Roscoe “Fatty” Arbuckle and Mabel Normand are newlyweds with a bungalow by the sea… Only to find themselves with a bungalow IN the sea. Despite the slapstick hijinks, this is a sweet celebration of matrimonial love.
Home Media Availability: Released on DVD and Bluray.
With a foot planted in both the slapstick and marital comedy genres, Fatty and Mabel Adrift is one of the most popular Keystone shorts. Roscoe “Fatty” Arbuckle and Mabel Normand teamed up once again to portray newlyweds who find their cozy little honeymoon cottage lost at sea.
This may seem odd coming from a devotee of silent film, but I am not a huge fan of pure slapstick. I can only take so many kicks in the rear end and frenetic car chases before I am bored stiff and longing for Lubitsch. That’s not to say I dislike physical comedy, I think the vindictive mass pantsing in You’re Darn Tootin’ is one of the funniest things ever committed to film. I just need a bit of something else in between dumping buckets of milk on people.
Critically acclaimed when it was first released and never really losing popularity since then, Fatty and Mabel Adrift proved to be one of the classic Keystone productions with some of that “something else.” Yes, one of the villains eats dynamite and washes it down with gasoline but there are also funny sequences with a purloined peach, a spoiled calf and, most importantly, a sweet romance between the leads.
The plot is simple enough: Boy loves girl, boy marries girl, jealous rival vows revenge. Normand and Arbuckle play the affectionate pair while Al St. John is on hand as the rival. However, his awful personality dooms his chances as both Mabel and her parents can’t stand him. Roscoe wins Mabel’s hand and her parents present them with a oceanfront cottage as a wedding gift. (The idea that a working class couple could buy beach property on a whim is surely the most jarring aspect of this film for modern viewers.)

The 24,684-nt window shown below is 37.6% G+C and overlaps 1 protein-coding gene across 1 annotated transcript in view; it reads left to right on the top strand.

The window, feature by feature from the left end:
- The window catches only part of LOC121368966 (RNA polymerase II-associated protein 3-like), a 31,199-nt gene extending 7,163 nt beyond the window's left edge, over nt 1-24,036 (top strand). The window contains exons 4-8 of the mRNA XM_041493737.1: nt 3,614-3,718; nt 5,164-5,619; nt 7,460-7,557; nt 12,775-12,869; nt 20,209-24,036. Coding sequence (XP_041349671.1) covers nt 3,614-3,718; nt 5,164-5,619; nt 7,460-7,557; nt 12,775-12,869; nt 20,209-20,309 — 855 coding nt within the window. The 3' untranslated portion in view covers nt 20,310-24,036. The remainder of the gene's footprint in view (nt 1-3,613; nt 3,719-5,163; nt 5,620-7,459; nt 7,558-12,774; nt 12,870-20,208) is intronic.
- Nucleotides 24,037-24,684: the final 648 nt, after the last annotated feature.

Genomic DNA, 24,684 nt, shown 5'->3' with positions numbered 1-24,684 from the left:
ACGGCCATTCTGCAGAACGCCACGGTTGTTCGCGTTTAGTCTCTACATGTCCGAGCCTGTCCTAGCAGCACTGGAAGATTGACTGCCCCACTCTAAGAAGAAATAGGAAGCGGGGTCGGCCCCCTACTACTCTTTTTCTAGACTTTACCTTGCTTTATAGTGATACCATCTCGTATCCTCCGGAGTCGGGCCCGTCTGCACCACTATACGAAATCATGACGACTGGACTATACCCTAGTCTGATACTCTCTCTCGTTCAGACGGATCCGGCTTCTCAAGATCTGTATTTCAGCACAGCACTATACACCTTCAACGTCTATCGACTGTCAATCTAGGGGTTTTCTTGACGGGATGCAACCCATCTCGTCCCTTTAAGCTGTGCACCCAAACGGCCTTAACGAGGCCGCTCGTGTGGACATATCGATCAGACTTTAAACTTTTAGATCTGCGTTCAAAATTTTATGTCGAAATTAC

The newlyweds are very happy, as is Luke the dog, and while Roscoe does make fun of Mabel’s bride’s biscuits, he apologizes and all is well. (These are, of course, biscuits in the American sense of soft quick breads made with baking powder. Inexperienced cooks tend to overmix them, resulting in biscuits that are tough. I experimented with a vintage biscuit recipe in an attempt to recreate Mabel’s biscuits and you can read about it here.)
Of course, St. John is still on the prowl and with the help of some hired muscle, he decides that he will tip the happy couple right into the ocean. That will teach her not to marry him!
Fatty and Mabel Adrift was billed as a special production due to its unusually generous length. There was an inherent risk in making the jump between comedy shorts and longer fare. Gags that land like clockwork in two reels can wear out their welcome at feature length and it takes smarts and a sharp comedic instinct to assure a successful transition.